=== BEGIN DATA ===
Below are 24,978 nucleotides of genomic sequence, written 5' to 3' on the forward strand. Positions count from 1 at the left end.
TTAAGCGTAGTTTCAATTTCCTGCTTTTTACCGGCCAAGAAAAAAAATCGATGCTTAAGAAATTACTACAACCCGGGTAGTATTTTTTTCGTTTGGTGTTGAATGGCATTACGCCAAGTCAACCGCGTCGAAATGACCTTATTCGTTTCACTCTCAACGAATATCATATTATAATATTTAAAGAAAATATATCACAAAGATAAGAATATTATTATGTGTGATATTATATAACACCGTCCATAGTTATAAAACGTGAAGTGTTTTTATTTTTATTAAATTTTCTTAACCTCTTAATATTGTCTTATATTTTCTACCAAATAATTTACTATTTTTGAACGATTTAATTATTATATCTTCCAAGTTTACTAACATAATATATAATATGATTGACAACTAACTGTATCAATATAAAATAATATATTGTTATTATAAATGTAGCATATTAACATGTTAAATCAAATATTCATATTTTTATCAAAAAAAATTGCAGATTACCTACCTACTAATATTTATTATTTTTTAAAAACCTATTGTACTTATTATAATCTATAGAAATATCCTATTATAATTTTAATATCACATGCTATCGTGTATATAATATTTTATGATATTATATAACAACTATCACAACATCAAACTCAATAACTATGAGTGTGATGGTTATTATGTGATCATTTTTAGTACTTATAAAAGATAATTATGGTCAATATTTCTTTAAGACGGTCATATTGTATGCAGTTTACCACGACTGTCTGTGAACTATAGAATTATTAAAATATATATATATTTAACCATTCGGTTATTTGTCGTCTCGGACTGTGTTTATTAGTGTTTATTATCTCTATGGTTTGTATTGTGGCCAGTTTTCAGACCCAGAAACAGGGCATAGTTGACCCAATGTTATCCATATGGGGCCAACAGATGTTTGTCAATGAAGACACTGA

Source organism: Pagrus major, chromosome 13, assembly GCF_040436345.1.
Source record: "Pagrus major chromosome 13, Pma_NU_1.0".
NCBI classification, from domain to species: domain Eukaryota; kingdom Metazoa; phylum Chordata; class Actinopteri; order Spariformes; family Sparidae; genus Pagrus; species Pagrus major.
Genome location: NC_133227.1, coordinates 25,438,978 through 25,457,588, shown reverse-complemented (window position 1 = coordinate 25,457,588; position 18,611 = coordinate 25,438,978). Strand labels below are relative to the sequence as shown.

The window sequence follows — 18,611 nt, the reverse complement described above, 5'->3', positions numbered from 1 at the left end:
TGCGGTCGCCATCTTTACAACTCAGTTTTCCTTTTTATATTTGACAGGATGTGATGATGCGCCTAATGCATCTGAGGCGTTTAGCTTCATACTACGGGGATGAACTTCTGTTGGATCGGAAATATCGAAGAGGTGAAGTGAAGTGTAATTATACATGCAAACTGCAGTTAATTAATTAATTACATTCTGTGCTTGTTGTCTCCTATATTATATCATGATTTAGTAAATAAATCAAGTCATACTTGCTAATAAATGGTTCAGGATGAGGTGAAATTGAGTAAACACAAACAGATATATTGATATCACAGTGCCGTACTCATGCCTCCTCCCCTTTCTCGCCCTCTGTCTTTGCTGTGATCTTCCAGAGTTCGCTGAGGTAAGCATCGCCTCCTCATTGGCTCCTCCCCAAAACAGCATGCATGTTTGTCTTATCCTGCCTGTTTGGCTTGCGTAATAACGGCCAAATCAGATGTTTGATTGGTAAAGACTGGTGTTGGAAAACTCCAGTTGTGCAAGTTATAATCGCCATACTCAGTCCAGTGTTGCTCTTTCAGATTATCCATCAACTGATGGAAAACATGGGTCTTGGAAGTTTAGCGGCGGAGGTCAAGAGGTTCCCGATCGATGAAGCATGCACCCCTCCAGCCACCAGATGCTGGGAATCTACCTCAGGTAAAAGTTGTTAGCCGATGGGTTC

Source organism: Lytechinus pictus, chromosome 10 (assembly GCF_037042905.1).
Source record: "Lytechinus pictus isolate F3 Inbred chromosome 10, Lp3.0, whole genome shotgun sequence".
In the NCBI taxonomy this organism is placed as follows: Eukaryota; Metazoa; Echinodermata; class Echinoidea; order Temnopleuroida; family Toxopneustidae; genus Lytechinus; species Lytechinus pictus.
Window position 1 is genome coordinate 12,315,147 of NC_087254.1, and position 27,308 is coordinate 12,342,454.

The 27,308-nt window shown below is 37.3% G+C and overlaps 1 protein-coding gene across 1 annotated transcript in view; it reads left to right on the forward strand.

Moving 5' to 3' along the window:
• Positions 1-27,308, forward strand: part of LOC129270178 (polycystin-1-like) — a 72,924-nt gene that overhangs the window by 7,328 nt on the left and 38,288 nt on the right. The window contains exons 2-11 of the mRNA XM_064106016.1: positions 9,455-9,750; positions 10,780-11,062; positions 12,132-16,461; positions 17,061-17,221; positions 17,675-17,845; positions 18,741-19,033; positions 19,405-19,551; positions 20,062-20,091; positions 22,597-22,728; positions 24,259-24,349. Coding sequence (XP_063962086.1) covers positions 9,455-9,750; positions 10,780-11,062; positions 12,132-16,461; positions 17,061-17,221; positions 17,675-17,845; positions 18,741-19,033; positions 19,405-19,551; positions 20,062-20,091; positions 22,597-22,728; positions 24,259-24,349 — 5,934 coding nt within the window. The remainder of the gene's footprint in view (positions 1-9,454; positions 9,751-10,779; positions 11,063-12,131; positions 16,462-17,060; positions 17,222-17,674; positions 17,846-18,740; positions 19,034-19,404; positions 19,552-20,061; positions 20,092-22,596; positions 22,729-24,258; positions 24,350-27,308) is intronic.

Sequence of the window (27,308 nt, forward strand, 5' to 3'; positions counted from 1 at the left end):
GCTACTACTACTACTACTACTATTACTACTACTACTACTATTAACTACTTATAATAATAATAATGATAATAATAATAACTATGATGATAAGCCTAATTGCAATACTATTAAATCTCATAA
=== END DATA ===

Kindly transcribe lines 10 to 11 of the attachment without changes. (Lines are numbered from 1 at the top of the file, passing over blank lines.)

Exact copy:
Source record: "Lytechinus pictus isolate F3 Inbred chromosome 10, Lp3.0, whole genome shotgun sequence".
In the NCBI taxonomy this organism is placed as follows: Eukaryota; Metazoa; Echinodermata; class Echinoidea; order Temnopleuroida; family Toxopneustidae; genus Lytechinus; species Lytechinus pictus.